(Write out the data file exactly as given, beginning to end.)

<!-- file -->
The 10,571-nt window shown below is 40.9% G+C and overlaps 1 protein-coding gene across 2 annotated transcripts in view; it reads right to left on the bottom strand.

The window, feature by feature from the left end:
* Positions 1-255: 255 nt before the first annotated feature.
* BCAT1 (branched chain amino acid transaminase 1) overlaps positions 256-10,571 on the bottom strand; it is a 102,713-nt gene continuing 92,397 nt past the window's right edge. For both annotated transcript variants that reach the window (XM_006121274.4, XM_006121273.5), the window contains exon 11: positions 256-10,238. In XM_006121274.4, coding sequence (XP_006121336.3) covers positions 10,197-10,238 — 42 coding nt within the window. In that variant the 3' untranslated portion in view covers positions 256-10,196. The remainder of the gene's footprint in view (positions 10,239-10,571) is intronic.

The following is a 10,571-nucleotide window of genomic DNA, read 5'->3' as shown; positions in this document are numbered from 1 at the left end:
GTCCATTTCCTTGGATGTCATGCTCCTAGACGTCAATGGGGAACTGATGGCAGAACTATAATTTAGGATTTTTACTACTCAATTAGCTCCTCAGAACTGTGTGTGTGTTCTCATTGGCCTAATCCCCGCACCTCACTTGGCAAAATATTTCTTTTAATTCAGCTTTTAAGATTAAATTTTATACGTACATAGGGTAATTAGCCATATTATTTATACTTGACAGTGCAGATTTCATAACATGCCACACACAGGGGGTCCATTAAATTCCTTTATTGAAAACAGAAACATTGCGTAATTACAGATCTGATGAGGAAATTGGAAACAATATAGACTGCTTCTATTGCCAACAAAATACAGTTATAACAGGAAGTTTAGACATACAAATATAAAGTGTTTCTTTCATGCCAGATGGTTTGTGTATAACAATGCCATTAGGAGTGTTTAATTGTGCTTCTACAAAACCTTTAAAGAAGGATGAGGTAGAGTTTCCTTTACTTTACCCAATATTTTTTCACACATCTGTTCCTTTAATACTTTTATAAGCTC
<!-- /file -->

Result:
The 10,571-nt window shown below is 40.9% G+C and overlaps 1 protein-coding gene across 2 annotated transcripts in view; it reads right to left on the bottom strand.

The window, feature by feature from the left end:
* Positions 1-255: 255 nt before the first annotated feature.
* BCAT1 (branched chain amino acid transaminase 1) overlaps positions 256-10,571 on the bottom strand; it is a 102,713-nt gene continuing 92,397 nt past the window's right edge. For both annotated transcript variants that reach the window (XM_006121274.4, XM_006121273.5), the window contains exon 11: positions 256-10,238. In XM_006121274.4, coding sequence (XP_006121336.3) covers positions 10,197-10,238 — 42 coding nt within the window. In that variant the 3' untranslated portion in view covers positions 256-10,196. The remainder of the gene's footprint in view (positions 10,239-10,571) is intronic.

The following is a 10,571-nucleotide window of genomic DNA, read 5'->3' as shown; positions in this document are numbered from 1 at the left end:
GTCCATTTCCTTGGATGTCATGCTCCTAGACGTCAATGGGGAACTGATGGCAGAACTATAATTTAGGATTTTTACTACTCAATTAGCTCCTCAGAACTGTGTGTGTGTTCTCATTGGCCTAATCCCCGCACCTCACTTGGCAAAATATTTCTTTTAATTCAGCTTTTAAGATTAAATTTTATACGTACATAGGGTAATTAGCCATATTATTTATACTTGACAGTGCAGATTTCATAACATGCCACACACAGGGGGTCCATTAAATTCCTTTATTGAAAACAGAAACATTGCGTAATTACAGATCTGATGAGGAAATTGGAAACAATATAGACTGCTTCTATTGCCAACAAAATACAGTTATAACAGGAAGTTTAGACATACAAATATAAAGTGTTTCTTTCATGCCAGATGGTTTGTGTATAACAATGCCATTAGGAGTGTTTAATTGTGCTTCTACAAAACCTTTAAAGAAGGATGAGGTAGAGTTTCCTTTACTTTACCCAATATTTTTTCACACATCTGTTCCTTTAATACTTTTATAAGCTC